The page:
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kerfuffle
(kurr-FUFF-ull)

Disorder, flurry, agitation.

When you look up kerfuffle in the Oxford English Dictionary, the OED not-too-helpfully defines it with a single word, curfuffle. If you then proceed to look up curfuffle, you'll learn that a curfuffle is a state of "disorder, flurry, agitation," and that a curfuffle also can be called a gefuffle.

Further, the OED will explain, both kerfuffle and curfuffle, derive from the word fuffle. Flip over to fuffle, and you'll learn that fuffle is a verb that means to "throw into disorder" or "jerk about." Fuffle, it turns out, is the linguistic ancestor of kerfuffle and curfuffle, and is onomatopoetic (which I guess would be true if you imagine the sound made when you fuffle a file of papers.

All of which, of course, is enough to throw you into a kerfuffle.

Anyway, kerfuffle is apparently among the favorite words of New York Times columnist Maureen Dowd, who once used it this way:

"Jeffrey Toobin caused a kerfuffle when he wrote in The New Yorker this week that Bill Clinton was interested in running for the Senate from Arkansas in 2002."

 

 

 

 

kibitz

(KIBB-its)

1. To look on and offer unsolicited, meddlesome advice.

2. To chat or make wisecracks (especially when others are trying to work or have a serious conversation).

This handy Yiddishism derives from a picturesque German source: In German, the verb kiebitzen means "to look on while other people are playing cards" (especially if it's done annoyingly, like standing too close). Even more picturesque, this verb derives from German Kiebitz, the name of a type of little bird that has a reputation for being particularly noisy and inquisitive.

"HEY!" Foster finally yelled, "It's hard enough trying to deal with a computer crash without all of you standing around to kibitz!"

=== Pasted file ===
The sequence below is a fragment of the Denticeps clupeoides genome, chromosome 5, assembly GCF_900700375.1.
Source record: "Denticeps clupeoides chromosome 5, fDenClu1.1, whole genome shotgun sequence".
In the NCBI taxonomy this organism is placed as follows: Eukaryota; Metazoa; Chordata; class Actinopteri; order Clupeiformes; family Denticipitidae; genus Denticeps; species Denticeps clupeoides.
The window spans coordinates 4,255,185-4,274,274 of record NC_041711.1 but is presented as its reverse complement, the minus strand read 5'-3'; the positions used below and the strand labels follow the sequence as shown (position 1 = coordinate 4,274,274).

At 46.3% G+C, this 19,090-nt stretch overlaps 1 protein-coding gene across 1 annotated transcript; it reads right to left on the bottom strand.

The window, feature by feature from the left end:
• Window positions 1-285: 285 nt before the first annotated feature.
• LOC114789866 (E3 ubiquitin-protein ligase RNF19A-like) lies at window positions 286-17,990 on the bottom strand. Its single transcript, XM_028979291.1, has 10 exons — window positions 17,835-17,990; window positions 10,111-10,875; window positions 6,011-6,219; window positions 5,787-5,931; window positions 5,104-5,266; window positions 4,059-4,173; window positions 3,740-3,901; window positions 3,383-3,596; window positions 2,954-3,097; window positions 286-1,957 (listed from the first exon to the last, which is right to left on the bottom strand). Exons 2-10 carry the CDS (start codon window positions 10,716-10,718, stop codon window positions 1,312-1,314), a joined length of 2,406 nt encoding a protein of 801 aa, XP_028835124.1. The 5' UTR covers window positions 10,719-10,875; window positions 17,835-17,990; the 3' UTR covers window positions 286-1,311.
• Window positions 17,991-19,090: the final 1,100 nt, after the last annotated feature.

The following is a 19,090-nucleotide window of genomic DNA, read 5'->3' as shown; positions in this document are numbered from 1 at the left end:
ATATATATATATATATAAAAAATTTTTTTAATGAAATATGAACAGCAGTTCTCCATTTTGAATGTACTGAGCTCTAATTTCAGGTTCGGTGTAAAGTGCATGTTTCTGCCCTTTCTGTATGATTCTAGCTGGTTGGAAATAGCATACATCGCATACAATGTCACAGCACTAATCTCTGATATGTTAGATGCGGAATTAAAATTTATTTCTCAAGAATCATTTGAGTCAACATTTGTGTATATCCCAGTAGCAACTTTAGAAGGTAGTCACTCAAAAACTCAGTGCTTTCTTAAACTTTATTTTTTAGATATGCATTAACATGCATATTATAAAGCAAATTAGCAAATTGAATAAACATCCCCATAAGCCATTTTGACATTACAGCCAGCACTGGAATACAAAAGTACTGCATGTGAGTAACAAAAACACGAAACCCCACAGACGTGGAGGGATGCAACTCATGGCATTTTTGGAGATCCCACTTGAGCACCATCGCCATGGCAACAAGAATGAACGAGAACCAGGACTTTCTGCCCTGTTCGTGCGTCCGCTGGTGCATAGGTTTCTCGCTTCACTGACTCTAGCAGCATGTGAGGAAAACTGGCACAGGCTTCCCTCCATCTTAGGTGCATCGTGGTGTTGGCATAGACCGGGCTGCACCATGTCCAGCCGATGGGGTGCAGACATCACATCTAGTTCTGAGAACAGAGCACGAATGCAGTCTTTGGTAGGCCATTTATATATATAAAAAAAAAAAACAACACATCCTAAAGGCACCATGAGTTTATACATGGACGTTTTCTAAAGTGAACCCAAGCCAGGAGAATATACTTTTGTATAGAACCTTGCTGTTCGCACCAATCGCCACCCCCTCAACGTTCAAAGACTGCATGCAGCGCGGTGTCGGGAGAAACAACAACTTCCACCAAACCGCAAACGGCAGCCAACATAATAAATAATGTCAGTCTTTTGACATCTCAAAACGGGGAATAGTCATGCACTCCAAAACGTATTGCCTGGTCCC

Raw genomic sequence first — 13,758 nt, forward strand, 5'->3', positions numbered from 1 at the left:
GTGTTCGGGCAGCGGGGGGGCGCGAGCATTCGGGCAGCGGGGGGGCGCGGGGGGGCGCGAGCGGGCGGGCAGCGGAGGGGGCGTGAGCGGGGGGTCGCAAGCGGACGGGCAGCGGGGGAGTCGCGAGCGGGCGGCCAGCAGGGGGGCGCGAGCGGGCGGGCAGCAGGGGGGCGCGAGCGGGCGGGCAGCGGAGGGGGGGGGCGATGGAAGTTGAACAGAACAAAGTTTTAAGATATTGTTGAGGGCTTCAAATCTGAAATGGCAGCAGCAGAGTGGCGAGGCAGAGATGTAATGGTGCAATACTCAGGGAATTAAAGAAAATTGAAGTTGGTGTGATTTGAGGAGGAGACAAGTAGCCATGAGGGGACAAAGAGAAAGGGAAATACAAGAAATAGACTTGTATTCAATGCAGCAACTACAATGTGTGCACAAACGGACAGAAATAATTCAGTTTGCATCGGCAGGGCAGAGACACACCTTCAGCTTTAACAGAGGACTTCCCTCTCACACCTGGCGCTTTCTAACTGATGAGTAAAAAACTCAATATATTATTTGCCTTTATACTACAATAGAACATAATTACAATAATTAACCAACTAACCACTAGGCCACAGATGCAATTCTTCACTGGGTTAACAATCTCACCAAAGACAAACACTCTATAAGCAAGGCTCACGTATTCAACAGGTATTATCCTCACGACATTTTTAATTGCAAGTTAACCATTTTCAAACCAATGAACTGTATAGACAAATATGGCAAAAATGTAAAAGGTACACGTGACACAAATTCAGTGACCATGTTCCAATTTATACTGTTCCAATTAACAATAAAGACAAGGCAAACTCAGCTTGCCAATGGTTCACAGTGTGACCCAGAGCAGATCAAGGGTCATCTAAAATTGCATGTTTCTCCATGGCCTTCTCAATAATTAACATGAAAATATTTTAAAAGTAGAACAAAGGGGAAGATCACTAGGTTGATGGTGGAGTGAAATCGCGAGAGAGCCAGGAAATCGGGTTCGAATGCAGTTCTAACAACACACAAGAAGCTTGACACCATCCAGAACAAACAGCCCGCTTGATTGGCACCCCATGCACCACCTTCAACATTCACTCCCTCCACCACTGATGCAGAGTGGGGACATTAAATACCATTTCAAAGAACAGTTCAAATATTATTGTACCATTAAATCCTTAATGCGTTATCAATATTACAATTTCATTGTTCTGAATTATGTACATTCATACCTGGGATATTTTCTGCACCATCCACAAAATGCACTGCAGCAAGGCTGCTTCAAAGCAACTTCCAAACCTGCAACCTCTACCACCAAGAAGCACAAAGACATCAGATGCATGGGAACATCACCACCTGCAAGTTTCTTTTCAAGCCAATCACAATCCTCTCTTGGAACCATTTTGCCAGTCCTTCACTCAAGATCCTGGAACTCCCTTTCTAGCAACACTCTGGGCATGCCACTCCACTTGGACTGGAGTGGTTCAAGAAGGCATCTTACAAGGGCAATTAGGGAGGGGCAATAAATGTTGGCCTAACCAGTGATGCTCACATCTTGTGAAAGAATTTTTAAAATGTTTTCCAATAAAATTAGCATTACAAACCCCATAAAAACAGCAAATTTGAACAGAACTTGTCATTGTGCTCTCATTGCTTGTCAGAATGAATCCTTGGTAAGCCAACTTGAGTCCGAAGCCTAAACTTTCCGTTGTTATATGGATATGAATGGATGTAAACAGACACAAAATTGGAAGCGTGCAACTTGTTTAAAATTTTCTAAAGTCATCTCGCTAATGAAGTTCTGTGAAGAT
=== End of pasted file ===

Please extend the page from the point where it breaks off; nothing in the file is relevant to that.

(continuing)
kickshaw

(KICK-shaw)

1. A culinary delicacy.

2. A trinket or bauble.

Kickshaw is a corruption of the French quelque chose, which means "something."

When the English began using the word kickshaw around the beginning of the 17th century, they usually applied it contemptuously to fancy French food -- i.e., an insubstantial little "something" in contrast to simpler, heartier English fare. Today it also applies to anything dainty or elegant, but relatively worthless.

"Let's get going, dear -- we can always pick up a few kickshaws at the airport."

 

 

 

 

kowtow
(KOW-tow)

To act obsequiously; to fawn or act with deference.

Kowtow, which found its way into English about 200 years ago, is an adaptation of the picturesque Chinese word koutou, which comes from kou meaning "to knock" and tou, meaning "head."

Originally, koutou referred to the Chinese practice of touching one's forehead to the ground in an expression of deep respect and utter submission. Kowtow is also used as a noun in English to denote this act.

"He's so busy trying to kowtow to all those special interest groups, it's a wonder he doesn't get whiplash."

kudos

(KOO-dohss)

Glory; praise.

This word was imported whole from the ancient Greek, where kudos meant "magical glory." Technically, therefore, kudos is singular - which also means there 's no such thing as a kudo.

"By now, of course, Aunt Dorothy was used to accepting kudos for her judo."

 

(c) 1999-2006   Martha Barnette

 
                 
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